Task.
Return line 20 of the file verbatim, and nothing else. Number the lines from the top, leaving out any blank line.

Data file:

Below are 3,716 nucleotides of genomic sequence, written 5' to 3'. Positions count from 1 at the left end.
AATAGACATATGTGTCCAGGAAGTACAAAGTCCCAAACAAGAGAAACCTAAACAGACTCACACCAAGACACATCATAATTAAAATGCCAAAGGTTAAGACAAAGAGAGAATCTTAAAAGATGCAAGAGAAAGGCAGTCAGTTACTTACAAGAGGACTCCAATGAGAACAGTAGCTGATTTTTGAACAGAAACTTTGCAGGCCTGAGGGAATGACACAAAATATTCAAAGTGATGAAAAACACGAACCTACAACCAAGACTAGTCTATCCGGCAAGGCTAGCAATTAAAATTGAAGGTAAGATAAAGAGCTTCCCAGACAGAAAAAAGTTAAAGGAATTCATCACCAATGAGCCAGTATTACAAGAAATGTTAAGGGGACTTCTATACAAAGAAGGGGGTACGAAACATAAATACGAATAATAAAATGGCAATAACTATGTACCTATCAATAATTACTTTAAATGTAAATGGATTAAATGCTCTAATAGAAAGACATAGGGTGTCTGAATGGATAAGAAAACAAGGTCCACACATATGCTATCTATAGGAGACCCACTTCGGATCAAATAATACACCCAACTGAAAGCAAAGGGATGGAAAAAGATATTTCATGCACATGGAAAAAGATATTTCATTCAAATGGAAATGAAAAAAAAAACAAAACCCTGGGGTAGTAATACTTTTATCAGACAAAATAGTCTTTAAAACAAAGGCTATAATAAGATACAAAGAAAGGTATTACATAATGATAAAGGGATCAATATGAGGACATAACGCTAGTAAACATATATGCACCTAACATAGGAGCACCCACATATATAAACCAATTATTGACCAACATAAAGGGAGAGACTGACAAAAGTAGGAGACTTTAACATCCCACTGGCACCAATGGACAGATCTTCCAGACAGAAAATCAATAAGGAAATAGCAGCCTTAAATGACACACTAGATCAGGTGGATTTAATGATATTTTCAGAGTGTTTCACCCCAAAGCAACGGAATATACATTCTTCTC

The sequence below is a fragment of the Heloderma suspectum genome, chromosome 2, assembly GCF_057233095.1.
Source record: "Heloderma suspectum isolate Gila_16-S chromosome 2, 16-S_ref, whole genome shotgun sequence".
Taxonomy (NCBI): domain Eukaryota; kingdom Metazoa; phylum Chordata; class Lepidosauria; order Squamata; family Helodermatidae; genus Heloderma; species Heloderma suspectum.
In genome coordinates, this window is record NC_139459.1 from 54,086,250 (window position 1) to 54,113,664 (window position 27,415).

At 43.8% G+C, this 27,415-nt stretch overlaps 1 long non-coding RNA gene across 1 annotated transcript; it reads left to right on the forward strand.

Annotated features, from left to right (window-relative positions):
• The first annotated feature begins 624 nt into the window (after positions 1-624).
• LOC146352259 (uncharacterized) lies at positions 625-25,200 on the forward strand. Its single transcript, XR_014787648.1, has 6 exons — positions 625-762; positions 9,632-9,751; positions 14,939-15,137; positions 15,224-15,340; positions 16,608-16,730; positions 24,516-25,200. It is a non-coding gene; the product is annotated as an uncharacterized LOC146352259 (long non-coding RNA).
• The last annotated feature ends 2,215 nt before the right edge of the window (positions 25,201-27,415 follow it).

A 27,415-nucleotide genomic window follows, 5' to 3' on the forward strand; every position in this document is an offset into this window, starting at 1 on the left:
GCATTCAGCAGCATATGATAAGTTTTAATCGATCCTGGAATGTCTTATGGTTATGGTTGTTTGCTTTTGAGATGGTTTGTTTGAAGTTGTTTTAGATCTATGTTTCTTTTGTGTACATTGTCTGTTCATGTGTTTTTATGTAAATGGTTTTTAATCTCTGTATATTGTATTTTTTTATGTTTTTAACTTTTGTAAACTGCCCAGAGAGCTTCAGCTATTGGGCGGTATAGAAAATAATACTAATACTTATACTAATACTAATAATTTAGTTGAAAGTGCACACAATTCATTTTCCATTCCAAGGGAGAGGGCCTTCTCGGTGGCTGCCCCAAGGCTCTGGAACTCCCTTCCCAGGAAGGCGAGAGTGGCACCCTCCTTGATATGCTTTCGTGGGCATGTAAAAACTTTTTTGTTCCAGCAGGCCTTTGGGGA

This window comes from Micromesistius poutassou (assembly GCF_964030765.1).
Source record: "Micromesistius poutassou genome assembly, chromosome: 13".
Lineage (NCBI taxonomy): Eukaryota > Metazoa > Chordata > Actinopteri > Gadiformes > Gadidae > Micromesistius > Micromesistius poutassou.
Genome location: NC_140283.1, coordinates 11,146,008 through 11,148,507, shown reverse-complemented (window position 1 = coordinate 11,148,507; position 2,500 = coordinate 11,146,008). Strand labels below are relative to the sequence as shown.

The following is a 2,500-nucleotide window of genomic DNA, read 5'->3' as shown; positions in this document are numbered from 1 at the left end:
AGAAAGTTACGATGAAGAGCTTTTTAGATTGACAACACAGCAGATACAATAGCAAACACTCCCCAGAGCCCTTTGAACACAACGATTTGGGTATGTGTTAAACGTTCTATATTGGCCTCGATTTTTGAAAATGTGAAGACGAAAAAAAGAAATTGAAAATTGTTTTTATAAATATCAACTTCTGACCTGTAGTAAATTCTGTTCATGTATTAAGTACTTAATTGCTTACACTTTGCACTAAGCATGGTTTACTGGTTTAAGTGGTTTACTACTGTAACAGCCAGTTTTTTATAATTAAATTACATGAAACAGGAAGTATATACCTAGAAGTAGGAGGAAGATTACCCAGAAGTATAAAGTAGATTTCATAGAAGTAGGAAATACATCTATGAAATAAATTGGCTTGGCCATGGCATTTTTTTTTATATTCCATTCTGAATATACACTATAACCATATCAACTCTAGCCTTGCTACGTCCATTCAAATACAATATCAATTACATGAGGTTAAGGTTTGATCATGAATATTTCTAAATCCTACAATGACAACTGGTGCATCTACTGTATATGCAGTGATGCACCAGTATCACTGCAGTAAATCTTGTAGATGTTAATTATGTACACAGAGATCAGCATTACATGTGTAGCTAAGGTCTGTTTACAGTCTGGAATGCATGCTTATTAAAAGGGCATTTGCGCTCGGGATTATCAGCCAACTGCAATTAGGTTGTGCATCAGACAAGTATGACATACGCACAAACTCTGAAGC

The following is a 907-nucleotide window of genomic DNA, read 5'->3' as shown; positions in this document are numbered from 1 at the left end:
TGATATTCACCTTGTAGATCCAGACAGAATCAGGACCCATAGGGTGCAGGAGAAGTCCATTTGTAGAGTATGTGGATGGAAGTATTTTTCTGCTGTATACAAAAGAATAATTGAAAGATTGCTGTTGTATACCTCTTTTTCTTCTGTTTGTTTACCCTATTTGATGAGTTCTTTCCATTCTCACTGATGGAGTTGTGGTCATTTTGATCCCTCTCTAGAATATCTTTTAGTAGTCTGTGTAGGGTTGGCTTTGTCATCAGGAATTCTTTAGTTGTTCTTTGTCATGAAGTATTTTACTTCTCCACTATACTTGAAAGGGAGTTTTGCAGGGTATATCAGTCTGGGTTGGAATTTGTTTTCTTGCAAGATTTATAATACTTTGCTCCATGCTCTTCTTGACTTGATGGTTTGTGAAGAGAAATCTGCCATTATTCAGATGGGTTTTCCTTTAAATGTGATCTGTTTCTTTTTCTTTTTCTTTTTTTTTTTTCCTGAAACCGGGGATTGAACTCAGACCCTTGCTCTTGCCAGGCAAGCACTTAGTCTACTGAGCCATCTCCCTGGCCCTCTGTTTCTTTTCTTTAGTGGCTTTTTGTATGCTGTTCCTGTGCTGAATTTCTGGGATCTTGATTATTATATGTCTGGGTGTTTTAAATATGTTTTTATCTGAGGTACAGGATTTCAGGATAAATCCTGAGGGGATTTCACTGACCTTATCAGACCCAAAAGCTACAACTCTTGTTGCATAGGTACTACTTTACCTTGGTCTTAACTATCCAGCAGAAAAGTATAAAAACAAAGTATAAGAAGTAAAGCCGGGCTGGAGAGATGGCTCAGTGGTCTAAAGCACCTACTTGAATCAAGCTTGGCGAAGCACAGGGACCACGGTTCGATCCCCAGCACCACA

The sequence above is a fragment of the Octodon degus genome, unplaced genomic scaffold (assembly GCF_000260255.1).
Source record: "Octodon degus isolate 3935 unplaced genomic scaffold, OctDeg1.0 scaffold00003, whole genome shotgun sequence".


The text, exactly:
The following is a 907-nucleotide window of genomic DNA, read 5'->3' as shown; positions in this document are numbered from 1 at the left end: